I hope I get away with stern warning…

          • Gnarley Bones says:

            X4 Master of the Desert Nomads (1983) has the party joining a caravan.

        • NotAnonymous says:

          I hear all the correct words. Yet still you cast scorn on your lineage. Will you not repent? These are your players, worthy of your campaign. Trust them with the transition from 5e to B/X. And if ye must wallow in filth, then either doth ye make thine material, or The High Moors, or anything by Joseph D Lewis, or Beings From Beyond by Ben Evans.

          Walk with Gygax my son.

  2. Anonymous says:

    I love the cover

  3. Joe Mikkelson says:

    Why is there so much strikethrough in this review? Just curious. This looks like it is entirely ignorable, like almost everything else these days… related question, why review so many poo poo garbage adventures? I’ve read 100s of your negative reviews and trust you so much that if you just said “this is bad” about one that’s enough for me. I don’t need the details anymore. I’m probably missing something so sorry if so.

  4. John Paquette says:

    I think that Bryce reviewed an earlier version, and strikethrough is used to indicate changes.

  5. BoredWithBryceBullShitReviews says:

    You suck Bryce

    • BoredWithBoredWithBryceBullShitReviews says:

      I have to say, your choice of username is unsuccessful. “Bored” is annoyingly bland for the kind of rage you’re packing — it’s on the level of a Parents Against Skateboarding On Sidewalks coalition or something.

      But then, confusingly, you throw “BullShit” in there in an attempt to it more impactful/edgy.

      The end result is a self-contradictory tone that isn’t, by the way, even remotely as catchy as you hope the alliteration will make it.

      You are, in fact, the boring one.

      You should make it BullShitBryce if you really want to not seem ridiculous.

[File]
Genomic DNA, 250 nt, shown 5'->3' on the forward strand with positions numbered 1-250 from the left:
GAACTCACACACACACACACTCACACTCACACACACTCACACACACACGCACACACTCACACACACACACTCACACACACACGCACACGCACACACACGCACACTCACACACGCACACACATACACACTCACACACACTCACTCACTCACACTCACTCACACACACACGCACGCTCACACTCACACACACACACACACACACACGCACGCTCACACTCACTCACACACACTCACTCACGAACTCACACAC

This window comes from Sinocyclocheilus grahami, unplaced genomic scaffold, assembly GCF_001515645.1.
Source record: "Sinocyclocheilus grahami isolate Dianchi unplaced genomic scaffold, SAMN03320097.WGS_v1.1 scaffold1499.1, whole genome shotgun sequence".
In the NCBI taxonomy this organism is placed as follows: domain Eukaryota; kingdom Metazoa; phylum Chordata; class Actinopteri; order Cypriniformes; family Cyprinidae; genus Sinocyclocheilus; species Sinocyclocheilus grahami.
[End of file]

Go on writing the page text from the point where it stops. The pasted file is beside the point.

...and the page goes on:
And maybe have a coherent thought in your posts, too. But that’s a problem I can’t solve for you.

      • BoredWithBryceBullShitReviews says:

        You suck BoredWithBoredWithBryceBullShitReviews

      • What are you all smoking? says:

        Why do people think this is a rehashed product? Have any of you actually read the modules in question? One of them is a loose sequel that tales place nearby the other and this one is completely unrelated.

        • BoredWithBoredWithBryceBullShitReviews says:

          I’m smoking BoredWithBryceBullShitReviews.

          Did you intentionally set that shot up, or…?

        • John Paquette says:

          Because of the extensive strikethrough in the review.
          Bryce seems to be implying that this module is a rehash, whether it is a redux or not.
          And with a cover like that one I’ll never read it. A blank cover would be better.

        • Kubo says:

          After being goaded into actually reading both adventures by WAYA Smoking, I confirmed that Bryce is correct – it is a rehash. I second what Paquette said as well. Although technically both are individual adventures, both are extremely alike in themes and flavor (not to mention quality). It’s like I’m reading the stuff I wrote for my home game between the age of 13 to 16 (which should not be surprising from the quality of the maps and art). Quaint and nostalgic, but it was not my best stuff. And back then I thought each adventure I wrote was unique, but looking back now, not so much.